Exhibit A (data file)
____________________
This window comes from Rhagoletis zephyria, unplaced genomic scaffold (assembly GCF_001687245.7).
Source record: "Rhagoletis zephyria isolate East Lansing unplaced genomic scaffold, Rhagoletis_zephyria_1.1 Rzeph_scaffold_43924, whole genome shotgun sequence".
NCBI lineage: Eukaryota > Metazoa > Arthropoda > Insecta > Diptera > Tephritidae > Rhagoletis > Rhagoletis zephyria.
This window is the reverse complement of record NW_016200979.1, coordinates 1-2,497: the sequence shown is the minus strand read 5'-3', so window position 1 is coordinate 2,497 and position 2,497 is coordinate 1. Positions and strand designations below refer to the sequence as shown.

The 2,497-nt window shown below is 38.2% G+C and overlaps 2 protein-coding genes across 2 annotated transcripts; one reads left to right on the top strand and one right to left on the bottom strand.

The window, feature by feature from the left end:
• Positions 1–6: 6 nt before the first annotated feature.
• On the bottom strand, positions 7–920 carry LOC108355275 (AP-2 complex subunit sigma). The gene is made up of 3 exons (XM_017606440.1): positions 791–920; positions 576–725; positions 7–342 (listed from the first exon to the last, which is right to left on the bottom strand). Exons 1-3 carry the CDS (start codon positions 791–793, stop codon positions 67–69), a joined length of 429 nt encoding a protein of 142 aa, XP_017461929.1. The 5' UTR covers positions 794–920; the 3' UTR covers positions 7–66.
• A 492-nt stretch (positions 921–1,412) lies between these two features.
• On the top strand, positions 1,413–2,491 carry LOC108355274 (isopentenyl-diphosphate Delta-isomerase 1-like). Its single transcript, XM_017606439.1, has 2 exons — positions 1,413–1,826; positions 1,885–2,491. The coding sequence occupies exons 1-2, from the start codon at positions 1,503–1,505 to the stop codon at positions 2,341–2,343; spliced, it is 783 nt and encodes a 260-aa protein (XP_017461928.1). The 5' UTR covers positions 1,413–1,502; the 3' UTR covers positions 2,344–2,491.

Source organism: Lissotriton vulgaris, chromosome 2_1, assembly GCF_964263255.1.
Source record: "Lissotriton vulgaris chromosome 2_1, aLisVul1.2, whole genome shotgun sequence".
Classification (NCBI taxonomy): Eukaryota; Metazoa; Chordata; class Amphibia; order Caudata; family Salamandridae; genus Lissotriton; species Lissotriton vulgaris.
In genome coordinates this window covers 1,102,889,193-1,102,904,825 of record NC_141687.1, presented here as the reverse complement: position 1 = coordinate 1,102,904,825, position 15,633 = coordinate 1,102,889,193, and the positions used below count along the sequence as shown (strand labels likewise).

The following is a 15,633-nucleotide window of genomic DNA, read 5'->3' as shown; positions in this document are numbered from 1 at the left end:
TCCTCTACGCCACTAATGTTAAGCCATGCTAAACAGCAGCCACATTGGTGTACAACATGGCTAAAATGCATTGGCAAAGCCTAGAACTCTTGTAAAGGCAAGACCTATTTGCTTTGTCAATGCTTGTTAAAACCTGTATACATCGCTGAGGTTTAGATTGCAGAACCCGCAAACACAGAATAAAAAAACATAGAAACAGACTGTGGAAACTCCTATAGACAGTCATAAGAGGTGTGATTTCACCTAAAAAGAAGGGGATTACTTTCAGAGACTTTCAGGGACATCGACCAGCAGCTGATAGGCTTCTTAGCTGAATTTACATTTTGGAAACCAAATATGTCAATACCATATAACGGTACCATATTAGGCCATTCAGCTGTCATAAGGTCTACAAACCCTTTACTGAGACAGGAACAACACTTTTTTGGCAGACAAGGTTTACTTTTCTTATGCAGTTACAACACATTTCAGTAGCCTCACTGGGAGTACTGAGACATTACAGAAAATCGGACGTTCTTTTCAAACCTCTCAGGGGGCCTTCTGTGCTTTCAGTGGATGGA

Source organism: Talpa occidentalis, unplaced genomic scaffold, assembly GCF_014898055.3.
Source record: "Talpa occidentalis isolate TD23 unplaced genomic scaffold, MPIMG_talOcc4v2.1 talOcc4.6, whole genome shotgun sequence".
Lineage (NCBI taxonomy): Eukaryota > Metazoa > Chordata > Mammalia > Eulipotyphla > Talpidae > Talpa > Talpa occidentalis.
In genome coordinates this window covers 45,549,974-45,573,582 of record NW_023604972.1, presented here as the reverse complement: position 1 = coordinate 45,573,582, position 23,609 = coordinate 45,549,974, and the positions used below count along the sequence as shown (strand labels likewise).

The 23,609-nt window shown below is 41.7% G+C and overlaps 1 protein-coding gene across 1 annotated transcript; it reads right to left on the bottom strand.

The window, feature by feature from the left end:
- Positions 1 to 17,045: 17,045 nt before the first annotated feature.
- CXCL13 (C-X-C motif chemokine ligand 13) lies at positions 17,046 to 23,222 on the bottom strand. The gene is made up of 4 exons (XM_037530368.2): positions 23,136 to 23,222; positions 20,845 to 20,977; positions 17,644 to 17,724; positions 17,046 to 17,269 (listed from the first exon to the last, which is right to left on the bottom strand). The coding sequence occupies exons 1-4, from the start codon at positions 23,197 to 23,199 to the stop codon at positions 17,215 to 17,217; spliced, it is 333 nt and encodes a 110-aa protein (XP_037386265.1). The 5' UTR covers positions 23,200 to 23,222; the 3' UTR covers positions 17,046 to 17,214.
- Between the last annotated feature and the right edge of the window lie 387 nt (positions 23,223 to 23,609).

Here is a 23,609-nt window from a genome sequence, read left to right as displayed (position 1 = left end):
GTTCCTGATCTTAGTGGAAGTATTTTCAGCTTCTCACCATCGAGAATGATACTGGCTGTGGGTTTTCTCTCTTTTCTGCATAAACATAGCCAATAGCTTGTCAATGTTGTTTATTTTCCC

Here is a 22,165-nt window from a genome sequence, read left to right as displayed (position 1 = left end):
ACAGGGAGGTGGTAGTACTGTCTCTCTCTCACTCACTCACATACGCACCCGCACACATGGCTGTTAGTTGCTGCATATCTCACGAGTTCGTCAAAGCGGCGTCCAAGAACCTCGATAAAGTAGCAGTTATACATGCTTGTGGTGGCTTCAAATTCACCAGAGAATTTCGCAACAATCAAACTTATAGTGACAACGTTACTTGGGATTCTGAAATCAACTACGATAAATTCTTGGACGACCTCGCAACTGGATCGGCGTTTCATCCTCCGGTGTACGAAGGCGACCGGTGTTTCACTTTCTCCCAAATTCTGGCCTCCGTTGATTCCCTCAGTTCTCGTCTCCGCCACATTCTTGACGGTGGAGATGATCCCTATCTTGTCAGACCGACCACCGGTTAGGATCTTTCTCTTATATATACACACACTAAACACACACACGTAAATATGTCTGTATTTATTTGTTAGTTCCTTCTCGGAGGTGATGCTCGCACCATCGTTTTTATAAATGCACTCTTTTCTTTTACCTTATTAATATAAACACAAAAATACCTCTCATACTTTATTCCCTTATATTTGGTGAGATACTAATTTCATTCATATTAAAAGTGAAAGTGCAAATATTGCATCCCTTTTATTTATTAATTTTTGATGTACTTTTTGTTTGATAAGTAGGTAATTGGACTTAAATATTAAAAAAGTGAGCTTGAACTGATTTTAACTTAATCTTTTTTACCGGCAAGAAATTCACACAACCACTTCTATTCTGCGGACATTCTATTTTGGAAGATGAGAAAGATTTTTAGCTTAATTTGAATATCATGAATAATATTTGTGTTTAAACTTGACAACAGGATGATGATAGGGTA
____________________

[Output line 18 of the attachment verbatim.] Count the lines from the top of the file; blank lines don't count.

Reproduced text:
Source record: "Talpa occidentalis isolate TD23 unplaced genomic scaffold, MPIMG_talOcc4v2.1 talOcc4.6, whole genome shotgun sequence".